© 2019 - International Centre for Investigative Reporting
Winners and losers of COVID-19 pandemic
THE COVID-19 pandemic has shown a lot of positive and negative impact on different sectors of the economy, throwing up potential winners and losers in the period of the pandemic.
Different sectors have been on standstill since the outbreak of the pandemic for example schools have been shut down for more than eight weeks.
The aviation sector has also been grounded for more than eight weeks, this is part of the short term losers of the pandemic.
According to financial analysis represented through the infographics below, some of the potential winners include medical supply and services, food processing, health care, information communication technology, e-commerce and agriculture.
Medical supply and services
The Central Bank of Nigeria (CBN) has earlier released funds for this sector provided additional N100billion intervention in healthcare loans to pharmaceutical companies, healthcare practitioners intending to expand/build capacity.
New health care facilities have emerged and benefited from the intervention funds released by the CBN, health sector continued business because they are the lifesaver during the pandemic and adequated funds have been released to them to expand.
Funds have also been released to the general manufacturing sector providing N1 trillion in loans to boost local manufacturing and production across critical sectors over the country.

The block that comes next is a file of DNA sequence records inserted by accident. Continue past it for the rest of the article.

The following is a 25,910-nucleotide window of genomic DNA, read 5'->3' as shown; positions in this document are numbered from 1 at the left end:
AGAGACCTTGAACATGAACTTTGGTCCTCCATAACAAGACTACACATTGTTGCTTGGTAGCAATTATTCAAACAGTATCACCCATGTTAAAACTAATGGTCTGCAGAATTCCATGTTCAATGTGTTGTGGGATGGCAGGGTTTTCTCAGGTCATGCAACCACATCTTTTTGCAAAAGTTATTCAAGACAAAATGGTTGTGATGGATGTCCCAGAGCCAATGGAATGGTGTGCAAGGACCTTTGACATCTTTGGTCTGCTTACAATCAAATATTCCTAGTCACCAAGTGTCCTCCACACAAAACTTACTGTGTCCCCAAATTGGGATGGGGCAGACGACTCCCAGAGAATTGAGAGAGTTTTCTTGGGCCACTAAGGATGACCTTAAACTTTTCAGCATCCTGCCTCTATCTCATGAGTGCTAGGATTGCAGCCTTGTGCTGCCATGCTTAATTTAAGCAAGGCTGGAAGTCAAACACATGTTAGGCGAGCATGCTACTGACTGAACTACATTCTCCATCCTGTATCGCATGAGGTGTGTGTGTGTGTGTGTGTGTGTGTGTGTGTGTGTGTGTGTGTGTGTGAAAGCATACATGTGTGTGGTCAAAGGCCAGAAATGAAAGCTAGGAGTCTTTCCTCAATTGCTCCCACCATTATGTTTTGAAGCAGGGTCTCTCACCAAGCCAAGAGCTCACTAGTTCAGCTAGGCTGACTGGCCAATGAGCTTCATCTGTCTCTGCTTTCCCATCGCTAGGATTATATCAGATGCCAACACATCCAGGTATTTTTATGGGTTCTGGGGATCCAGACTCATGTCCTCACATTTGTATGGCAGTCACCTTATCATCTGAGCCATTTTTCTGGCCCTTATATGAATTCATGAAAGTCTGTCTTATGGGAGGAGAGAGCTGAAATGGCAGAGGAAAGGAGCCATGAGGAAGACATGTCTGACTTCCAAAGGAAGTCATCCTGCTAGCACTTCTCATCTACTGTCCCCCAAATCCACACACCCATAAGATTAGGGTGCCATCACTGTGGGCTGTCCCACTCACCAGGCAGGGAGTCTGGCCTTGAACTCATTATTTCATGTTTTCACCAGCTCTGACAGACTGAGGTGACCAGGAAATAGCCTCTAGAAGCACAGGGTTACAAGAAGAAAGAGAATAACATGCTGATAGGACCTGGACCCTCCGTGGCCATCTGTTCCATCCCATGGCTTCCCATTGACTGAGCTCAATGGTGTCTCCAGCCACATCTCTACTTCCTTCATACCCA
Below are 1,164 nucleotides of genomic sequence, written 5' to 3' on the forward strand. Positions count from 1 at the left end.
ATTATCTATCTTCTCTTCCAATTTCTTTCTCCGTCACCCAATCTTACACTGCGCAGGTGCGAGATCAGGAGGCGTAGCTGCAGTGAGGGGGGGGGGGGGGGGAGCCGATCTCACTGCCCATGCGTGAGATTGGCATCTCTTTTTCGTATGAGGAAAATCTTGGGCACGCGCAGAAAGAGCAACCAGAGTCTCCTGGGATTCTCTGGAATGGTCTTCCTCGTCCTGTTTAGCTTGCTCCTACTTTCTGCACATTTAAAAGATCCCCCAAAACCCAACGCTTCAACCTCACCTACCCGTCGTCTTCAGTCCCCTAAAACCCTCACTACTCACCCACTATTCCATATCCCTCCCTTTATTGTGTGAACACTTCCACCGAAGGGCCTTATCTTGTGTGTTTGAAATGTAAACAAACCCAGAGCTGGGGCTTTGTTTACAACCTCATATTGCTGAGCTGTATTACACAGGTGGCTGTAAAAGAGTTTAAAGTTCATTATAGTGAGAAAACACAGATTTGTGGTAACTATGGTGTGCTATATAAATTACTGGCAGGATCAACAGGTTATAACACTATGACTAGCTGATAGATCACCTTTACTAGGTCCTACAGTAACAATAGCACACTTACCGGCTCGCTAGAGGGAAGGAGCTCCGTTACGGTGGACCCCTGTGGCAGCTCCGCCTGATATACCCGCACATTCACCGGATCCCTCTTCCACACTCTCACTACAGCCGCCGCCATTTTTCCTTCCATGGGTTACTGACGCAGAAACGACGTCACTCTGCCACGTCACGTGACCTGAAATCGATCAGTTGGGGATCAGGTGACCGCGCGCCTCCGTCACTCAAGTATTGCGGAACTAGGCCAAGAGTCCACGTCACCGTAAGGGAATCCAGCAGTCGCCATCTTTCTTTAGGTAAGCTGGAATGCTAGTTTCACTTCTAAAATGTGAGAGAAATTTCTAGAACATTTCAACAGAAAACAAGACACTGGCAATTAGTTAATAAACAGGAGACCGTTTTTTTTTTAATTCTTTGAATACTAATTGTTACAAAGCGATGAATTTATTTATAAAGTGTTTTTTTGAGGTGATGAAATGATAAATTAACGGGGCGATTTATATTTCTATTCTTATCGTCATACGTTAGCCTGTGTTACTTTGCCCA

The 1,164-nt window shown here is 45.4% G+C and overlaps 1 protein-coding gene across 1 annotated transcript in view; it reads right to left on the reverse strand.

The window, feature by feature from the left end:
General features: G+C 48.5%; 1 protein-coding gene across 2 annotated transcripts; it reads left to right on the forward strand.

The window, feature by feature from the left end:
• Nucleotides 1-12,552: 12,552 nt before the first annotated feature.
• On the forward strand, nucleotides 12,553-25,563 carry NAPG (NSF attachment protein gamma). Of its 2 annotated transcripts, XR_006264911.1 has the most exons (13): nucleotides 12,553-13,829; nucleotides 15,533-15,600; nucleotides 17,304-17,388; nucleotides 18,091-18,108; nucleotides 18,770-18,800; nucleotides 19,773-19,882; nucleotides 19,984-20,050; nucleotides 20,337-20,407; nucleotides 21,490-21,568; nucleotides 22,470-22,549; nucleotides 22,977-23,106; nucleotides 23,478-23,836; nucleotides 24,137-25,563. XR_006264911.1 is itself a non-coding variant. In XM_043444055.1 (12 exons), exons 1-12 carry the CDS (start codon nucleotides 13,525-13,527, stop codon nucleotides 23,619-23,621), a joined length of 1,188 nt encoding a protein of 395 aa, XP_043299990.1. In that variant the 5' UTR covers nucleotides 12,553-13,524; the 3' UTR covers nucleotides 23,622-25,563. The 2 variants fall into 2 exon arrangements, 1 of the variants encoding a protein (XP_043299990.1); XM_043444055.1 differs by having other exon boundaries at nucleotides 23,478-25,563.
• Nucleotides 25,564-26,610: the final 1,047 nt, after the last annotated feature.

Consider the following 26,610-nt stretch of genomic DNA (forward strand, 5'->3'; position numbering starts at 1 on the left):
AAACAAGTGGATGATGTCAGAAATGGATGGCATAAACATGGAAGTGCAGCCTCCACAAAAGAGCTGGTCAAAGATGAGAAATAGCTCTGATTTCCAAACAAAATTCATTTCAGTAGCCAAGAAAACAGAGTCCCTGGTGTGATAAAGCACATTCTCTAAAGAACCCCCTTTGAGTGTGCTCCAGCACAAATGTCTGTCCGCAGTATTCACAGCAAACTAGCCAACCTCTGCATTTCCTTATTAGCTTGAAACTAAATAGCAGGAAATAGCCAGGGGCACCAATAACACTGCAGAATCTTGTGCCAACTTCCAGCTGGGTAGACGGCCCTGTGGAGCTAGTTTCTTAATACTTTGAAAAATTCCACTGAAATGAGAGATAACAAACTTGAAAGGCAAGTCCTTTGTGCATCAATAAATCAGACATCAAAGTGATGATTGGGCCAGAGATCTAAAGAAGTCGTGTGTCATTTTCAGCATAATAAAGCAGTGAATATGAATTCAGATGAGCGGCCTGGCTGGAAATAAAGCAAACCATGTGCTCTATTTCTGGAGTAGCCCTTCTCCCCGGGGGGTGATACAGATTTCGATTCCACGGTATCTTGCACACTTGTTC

The federal government has also introduced FarmerMoni loans to assist farmers with soft loans to help them stay in the business and provide for the demands.
Information communication technology (ICT)
It’s no news that offices and most organisations have been on shut down to reduce the impact of the pandemic so meetings have gone virtual which involves constant buying of data through service providers.
Microsoft is an obvious beneficiary here, it announced that the number of daily active users for its teams’ collaboration suite increased by 12 million, though there are many others who are financially better off also.
Zoom video communications, a remote conferencing services company headquartered in San Jose, has seen share price increase 130 per cent since the beginning of the year.
Online shopping has been reported to have speedily risen during the period of the pandemic, people ordering for items rather than physically shopping.